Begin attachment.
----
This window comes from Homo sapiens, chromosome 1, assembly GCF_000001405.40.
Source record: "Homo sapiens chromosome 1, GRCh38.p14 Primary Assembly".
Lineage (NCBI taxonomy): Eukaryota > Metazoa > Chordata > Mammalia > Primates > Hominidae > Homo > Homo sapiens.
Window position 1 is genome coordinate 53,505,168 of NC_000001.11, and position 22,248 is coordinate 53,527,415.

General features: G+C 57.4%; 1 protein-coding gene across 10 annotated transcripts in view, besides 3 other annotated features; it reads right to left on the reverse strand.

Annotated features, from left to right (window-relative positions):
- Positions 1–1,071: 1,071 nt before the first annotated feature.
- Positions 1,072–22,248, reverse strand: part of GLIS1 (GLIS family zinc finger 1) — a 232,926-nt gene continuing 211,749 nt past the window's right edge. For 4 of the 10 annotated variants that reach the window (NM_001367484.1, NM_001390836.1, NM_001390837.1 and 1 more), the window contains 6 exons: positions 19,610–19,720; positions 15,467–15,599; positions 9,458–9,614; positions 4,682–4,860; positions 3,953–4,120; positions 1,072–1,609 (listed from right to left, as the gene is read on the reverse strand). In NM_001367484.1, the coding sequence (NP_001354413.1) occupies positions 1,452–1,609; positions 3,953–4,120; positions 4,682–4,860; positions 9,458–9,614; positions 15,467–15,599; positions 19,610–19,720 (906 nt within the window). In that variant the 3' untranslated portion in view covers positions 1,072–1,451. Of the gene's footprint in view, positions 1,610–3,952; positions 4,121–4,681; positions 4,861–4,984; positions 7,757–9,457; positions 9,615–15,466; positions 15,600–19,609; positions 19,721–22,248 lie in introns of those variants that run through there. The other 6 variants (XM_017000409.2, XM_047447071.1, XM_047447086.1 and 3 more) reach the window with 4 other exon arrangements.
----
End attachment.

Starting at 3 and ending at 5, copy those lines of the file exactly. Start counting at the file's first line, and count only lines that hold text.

Lineage (NCBI taxonomy): Eukaryota > Metazoa > Chordata > Mammalia > Primates > Hominidae > Homo > Homo sapiens.
Window position 1 is genome coordinate 53,505,168 of NC_000001.11, and position 22,248 is coordinate 53,527,415.

General features: G+C 57.4%; 1 protein-coding gene across 10 annotated transcripts in view, besides 3 other annotated features; it reads right to left on the reverse strand.